Today my family is headed to the museum and I would imagine that ice cream will be consumed at some point today. Because May 5 is Children’s Day in the Republic of Korea (aka, South Korea), and our family celebrates the holiday like Korean families do–with time together doing something fun and eating our son’s favorite foods.
Of course, in South Korea the day is a national holiday so parents have the day off from work, making it easier to spend time as a family. But in the four years since our son came home, so far my husband has been able to take the day off so we can celebrate in a traditional manner.
On Children’s Day, Korean families spend the day going to museums or zoos, eating the child’s favorite foods, and the child may receive a gift, money, or candy. Some groups and businesses will have special events for kids on the day, too, with crafts and other activities for kids.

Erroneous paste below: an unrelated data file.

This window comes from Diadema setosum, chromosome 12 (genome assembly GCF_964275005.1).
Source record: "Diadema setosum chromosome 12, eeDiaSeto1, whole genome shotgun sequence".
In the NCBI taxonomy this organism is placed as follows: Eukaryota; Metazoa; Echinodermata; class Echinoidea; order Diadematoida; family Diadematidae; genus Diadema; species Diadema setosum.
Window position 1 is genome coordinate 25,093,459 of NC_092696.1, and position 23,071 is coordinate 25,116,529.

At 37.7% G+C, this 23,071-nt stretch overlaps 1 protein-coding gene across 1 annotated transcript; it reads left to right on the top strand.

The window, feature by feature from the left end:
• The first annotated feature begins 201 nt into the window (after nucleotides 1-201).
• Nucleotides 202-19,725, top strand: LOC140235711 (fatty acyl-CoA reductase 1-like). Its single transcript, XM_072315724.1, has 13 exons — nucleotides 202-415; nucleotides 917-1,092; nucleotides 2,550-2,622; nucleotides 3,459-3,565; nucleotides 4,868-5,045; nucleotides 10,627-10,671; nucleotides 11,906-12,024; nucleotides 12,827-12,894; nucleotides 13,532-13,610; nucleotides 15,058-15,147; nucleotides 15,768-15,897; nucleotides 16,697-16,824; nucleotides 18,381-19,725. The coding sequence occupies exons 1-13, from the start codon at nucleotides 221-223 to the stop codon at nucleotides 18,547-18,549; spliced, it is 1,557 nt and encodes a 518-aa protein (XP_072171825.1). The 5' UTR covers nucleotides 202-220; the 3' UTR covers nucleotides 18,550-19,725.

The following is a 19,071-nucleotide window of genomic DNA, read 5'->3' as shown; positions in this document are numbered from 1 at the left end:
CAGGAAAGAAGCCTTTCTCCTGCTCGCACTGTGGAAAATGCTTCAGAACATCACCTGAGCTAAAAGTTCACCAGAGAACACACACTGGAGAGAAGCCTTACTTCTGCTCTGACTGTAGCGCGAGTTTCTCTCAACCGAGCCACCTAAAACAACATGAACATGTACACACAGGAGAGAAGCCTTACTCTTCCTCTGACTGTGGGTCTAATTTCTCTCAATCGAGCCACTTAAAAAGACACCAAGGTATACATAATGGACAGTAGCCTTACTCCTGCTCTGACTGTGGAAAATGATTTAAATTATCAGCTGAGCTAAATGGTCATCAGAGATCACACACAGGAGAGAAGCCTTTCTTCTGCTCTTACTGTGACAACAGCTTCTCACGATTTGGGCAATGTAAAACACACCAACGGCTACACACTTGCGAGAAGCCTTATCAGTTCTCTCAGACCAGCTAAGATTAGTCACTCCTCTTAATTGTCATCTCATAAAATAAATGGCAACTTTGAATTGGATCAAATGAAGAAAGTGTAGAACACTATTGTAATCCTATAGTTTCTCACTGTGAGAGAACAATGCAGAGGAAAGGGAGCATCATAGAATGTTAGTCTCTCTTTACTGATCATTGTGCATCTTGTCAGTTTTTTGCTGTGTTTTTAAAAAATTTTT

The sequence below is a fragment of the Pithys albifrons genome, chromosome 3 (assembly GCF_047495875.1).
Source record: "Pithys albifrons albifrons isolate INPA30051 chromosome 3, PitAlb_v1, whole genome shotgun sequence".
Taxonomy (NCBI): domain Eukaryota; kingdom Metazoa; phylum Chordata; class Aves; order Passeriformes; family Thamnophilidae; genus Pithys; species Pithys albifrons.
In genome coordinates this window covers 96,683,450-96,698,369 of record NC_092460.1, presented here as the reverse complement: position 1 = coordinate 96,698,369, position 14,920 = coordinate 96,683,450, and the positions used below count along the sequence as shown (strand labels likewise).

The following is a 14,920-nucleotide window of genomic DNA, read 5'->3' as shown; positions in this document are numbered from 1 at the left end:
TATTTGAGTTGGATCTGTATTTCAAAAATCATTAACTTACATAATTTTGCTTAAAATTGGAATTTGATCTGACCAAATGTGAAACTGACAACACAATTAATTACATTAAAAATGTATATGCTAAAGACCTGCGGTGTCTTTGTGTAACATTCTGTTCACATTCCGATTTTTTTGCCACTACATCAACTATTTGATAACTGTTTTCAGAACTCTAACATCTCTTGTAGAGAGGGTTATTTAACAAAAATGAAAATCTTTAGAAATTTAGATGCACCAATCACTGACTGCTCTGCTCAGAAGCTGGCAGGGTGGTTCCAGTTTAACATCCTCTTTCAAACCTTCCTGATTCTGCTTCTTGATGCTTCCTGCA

어린이날 (Eo-rin-i-nal), or Children’s Day in English, started in the early 1920s when children’s author, Bang Jeong-hwan wrote “An Open Letter to Adults.” He called upon Korean adults to “speak to children with respect, and speak softly.” In part the letter is reported to have said:
“Children are the future of our nation. Let’s show respect for children. Children who grow up with ridicule and contempt from others will become people who disrespect others, while children who grow up with respect from others will become people who respect others in turn.”
Originally celebrated on May 1, the date of the holiday was changed to May 5 in 1946 and was declared a public holiday in 1975.
(I found the historical information about Children’s Day at both Wikipedia and http://teacherlink.ed.usu.edu/tlresources/units/Byrnes-celebrations/korea.html.)